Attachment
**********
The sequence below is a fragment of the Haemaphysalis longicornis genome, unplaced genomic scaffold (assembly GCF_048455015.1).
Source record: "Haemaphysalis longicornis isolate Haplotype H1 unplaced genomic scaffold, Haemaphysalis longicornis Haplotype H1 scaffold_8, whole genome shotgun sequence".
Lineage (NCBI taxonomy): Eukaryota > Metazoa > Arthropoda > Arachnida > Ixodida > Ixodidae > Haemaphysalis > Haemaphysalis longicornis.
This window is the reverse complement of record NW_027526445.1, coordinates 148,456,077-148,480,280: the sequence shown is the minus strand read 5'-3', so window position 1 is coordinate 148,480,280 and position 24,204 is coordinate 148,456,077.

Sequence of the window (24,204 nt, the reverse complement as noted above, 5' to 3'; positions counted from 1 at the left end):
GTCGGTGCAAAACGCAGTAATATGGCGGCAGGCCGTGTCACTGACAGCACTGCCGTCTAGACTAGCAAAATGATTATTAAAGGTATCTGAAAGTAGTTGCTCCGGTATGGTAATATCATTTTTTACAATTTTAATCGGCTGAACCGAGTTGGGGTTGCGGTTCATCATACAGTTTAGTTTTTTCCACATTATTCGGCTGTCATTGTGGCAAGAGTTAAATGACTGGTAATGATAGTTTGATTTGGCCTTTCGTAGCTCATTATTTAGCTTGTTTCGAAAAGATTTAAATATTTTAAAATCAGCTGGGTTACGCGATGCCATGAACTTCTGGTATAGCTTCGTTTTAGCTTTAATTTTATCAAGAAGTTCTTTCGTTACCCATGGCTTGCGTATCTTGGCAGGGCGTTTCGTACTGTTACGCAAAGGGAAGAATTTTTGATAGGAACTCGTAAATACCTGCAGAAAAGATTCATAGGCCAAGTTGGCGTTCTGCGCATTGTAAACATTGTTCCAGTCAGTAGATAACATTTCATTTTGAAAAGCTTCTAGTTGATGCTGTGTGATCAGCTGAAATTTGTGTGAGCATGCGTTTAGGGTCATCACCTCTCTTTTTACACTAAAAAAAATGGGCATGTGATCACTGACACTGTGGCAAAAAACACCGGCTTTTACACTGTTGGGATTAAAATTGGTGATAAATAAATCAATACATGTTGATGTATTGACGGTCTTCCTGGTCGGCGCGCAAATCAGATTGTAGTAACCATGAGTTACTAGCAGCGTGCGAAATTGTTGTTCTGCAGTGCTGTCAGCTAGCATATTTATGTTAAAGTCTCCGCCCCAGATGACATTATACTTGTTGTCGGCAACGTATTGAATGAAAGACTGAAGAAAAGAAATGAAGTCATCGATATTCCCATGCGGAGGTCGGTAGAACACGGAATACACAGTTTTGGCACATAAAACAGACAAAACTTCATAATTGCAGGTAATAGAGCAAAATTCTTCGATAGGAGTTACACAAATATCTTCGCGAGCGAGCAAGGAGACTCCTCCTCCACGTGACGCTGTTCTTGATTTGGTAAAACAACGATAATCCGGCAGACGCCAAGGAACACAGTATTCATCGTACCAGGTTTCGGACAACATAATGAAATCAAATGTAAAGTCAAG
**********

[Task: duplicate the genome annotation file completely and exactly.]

The sequence below is a fragment of the Haemaphysalis longicornis genome, unplaced genomic scaffold (assembly GCF_048455015.1).
Source record: "Haemaphysalis longicornis isolate Haplotype H1 unplaced genomic scaffold, Haemaphysalis longicornis Haplotype H1 scaffold_8, whole genome shotgun sequence".
Lineage (NCBI taxonomy): Eukaryota > Metazoa > Arthropoda > Arachnida > Ixodida > Ixodidae > Haemaphysalis > Haemaphysalis longicornis.
This window is the reverse complement of record NW_027526445.1, coordinates 148,456,077-148,480,280: the sequence shown is the minus strand read 5'-3', so window position 1 is coordinate 148,480,280 and position 24,204 is coordinate 148,456,077.

Sequence of the window (24,204 nt, the reverse complement as noted above, 5' to 3'; positions counted from 1 at the left end):
GTCGGTGCAAAACGCAGTAATATGGCGGCAGGCCGTGTCACTGACAGCACTGCCGTCTAGACTAGCAAAATGATTATTAAAGGTATCTGAAAGTAGTTGCTCCGGTATGGTAATATCATTTTTTACAATTTTAATCGGCTGAACCGAGTTGGGGTTGCGGTTCATCATACAGTTTAGTTTTTTCCACATTATTCGGCTGTCATTGTGGCAAGAGTTAAATGACTGGTAATGATAGTTTGATTTGGCCTTTCGTAGCTCATTATTTAGCTTGTTTCGAAAAGATTTAAATATTTTAAAATCAGCTGGGTTACGCGATGCCATGAACTTCTGGTATAGCTTCGTTTTAGCTTTAATTTTATCAAGAAGTTCTTTCGTTACCCATGGCTTGCGTATCTTGGCAGGGCGTTTCGTACTGTTACGCAAAGGGAAGAATTTTTGATAGGAACTCGTAAATACCTGCAGAAAAGATTCATAGGCCAAGTTGGCGTTCTGCGCATTGTAAACATTGTTCCAGTCAGTAGATAACATTTCATTTTGAAAAGCTTCTAGTTGATGCTGTGTGATCAGCTGAAATTTGTGTGAGCATGCGTTTAGGGTCATCACCTCTCTTTTTACACTAAAAAAAATGGGCATGTGATCACTGACACTGTGGCAAAAAACACCGGCTTTTACACTGTTGGGATTAAAATTGGTGATAAATAAATCAATACATGTTGATGTATTGACGGTCTTCCTGGTCGGCGCGCAAATCAGATTGTAGTAACCATGAGTTACTAGCAGCGTGCGAAATTGTTGTTCTGCAGTGCTGTCAGCTAGCATATTTATGTTAAAGTCTCCGCCCCAGATGACATTATACTTGTTGTCGGCAACGTATTGAATGAAAGACTGAAGAAAAGAAATGAAGTCATCGATATTCCCATGCGGAGGTCGGTAGAACACGGAATACACAGTTTTGGCACATAAAACAGACAAAACTTCATAATTGCAGGTAATAGAGCAAAATTCTTCGATAGGAGTTACACAAATATCTTCGCGAGCGAGCAAGGAGACTCCTCCTCCACGTGACGCTGTTCTTGATTTGGTAAAACAACGATAATCCGGCAGACGCCAAGGAACACAGTATTCATCGTACCAGGTTTCGGACAACATAATGAAATCAAATGTAAAGTCAAG